“All right then. I can have dinner brought in. You’ve no need to cook for a horde again, Branna.”

  “I’ve sauce I put on an hour ago for pasta. It’ll stretch easily enough.”

  “I’ll ring up the others then.” He drew out his phone. “Then we’ll get started.”

  14

  IT FELT GOOD, AND IT FELT RIGHT TO HAVE EVERYONE TOGETHER AGAIN. Everyone tucked into the roomy kitchen with good cooking smells, voices carrying over voices, the dog sprawled at the hearth.

  It made the normal, to Iona’s mind, despite the dark and light of the paranormal.

  She tossed a big salad, kind of her specialty. She did pretty well in the kitchen as long as it didn’t involve actually cooking.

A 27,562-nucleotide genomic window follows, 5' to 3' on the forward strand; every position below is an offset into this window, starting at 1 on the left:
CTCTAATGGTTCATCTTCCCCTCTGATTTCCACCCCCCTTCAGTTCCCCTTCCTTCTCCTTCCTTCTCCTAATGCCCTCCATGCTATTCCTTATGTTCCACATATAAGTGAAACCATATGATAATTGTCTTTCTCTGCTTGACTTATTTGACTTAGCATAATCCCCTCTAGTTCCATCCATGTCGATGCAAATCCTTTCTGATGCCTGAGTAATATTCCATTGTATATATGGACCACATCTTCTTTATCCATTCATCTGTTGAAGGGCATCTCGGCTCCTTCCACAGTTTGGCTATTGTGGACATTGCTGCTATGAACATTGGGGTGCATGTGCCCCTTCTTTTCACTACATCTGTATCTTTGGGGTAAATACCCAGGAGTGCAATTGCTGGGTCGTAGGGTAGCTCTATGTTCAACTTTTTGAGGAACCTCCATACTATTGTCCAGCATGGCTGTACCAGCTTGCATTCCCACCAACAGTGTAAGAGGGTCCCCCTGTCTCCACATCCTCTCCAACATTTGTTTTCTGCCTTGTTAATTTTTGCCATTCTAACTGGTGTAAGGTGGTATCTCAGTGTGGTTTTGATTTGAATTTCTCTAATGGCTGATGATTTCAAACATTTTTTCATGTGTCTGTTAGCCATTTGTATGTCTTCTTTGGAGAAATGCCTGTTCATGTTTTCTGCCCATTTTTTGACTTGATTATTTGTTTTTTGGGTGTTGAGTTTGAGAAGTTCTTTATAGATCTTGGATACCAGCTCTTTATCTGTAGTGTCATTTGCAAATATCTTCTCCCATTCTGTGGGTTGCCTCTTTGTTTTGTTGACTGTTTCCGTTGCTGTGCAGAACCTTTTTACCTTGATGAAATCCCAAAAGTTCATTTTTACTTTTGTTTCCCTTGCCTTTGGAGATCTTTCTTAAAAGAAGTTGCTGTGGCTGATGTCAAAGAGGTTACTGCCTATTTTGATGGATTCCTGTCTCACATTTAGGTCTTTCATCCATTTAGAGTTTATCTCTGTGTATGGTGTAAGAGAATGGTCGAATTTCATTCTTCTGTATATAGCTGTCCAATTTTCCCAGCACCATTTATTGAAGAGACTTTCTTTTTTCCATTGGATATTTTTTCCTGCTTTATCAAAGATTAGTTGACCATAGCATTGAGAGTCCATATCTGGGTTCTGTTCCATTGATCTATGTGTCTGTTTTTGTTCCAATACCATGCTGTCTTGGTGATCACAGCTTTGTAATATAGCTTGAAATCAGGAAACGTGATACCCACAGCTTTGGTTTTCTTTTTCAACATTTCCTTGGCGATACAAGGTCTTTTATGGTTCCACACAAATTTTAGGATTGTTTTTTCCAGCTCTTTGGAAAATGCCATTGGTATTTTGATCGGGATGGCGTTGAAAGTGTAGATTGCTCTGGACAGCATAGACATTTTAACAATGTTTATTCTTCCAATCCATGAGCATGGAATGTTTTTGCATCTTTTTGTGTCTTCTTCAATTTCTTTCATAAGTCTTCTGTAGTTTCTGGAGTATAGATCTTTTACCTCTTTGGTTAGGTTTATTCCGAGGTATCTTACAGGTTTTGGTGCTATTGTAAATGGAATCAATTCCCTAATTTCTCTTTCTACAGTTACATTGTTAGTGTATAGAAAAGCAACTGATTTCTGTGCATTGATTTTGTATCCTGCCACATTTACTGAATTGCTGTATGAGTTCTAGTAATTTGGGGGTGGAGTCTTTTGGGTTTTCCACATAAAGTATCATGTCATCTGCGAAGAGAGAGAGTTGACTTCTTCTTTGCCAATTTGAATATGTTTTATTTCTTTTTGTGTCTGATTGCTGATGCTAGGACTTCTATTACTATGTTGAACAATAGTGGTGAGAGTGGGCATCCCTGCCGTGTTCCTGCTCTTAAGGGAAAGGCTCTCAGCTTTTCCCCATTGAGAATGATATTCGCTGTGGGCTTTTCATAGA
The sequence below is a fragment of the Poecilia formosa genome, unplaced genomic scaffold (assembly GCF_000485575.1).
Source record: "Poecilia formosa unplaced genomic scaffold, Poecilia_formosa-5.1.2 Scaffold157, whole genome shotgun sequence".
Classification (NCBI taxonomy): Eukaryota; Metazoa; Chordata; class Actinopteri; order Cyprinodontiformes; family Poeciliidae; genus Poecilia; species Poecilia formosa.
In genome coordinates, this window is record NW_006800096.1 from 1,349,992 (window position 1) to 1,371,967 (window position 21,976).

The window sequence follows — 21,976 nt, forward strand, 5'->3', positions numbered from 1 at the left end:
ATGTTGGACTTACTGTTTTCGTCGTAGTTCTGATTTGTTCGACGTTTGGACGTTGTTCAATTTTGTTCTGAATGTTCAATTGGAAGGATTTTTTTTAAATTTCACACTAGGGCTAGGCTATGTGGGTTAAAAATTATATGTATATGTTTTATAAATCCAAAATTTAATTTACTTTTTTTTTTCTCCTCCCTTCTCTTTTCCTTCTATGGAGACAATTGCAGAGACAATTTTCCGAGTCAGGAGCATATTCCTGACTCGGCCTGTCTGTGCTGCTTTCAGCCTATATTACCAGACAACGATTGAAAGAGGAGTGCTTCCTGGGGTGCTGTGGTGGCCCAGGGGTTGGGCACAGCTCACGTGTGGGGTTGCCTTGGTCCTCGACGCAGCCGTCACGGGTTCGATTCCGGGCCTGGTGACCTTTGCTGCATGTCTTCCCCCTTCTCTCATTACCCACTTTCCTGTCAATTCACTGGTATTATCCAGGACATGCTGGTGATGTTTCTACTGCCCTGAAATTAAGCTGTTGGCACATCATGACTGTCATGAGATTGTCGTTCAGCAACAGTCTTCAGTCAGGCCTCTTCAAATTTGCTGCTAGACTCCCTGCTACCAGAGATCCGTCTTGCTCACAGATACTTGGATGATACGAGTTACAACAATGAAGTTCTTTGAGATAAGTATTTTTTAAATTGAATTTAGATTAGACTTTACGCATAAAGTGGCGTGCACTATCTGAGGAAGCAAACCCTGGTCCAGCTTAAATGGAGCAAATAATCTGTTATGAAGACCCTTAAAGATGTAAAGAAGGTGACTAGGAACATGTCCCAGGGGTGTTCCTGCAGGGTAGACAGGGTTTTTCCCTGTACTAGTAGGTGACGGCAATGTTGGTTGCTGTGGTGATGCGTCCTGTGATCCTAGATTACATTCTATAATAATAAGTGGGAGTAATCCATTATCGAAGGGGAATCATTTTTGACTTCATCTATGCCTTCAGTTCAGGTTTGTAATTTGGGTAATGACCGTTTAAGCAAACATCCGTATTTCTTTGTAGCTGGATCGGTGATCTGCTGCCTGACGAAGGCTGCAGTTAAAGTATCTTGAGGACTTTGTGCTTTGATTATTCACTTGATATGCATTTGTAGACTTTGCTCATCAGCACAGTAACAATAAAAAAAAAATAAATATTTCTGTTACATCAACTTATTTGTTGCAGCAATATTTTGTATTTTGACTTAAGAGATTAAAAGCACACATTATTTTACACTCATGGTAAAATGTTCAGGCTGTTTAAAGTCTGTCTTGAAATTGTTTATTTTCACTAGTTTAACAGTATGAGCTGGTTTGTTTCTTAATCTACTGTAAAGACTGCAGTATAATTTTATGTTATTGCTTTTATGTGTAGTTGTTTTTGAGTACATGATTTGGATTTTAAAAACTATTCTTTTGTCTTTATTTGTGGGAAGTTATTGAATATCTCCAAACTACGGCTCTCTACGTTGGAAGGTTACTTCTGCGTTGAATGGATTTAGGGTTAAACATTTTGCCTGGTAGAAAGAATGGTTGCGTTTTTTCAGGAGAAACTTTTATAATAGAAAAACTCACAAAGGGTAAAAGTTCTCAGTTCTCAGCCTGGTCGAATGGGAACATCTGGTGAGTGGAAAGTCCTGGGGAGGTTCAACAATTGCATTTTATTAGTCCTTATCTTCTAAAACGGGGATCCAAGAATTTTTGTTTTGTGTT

So she felt good and right and, with the increased push on her lessons with Branna, strong. Even the recounting of the altercation with the wolf, once again, reminded her of the power in the blood, at her fingertips. And made her feel confident.

  “It’s bold, isn’t it?” Meara commented as she slathered herbed butter over thick slices of baguette. “To come at the pair of you that way, in the daylight and so close to Ashford.”

  “I’m thinking it wasn’t planned.” Connor nipped a slice of bread from the baking tray before Meara could slide it in the oven to toast. “But more he saw an opportunity and took it, without the planning.”

  “Maybe to frighten more than harm,” Fin suggested. “To harm certainly if that opportunity opened. You were having a nice, easy ride, relaxed.”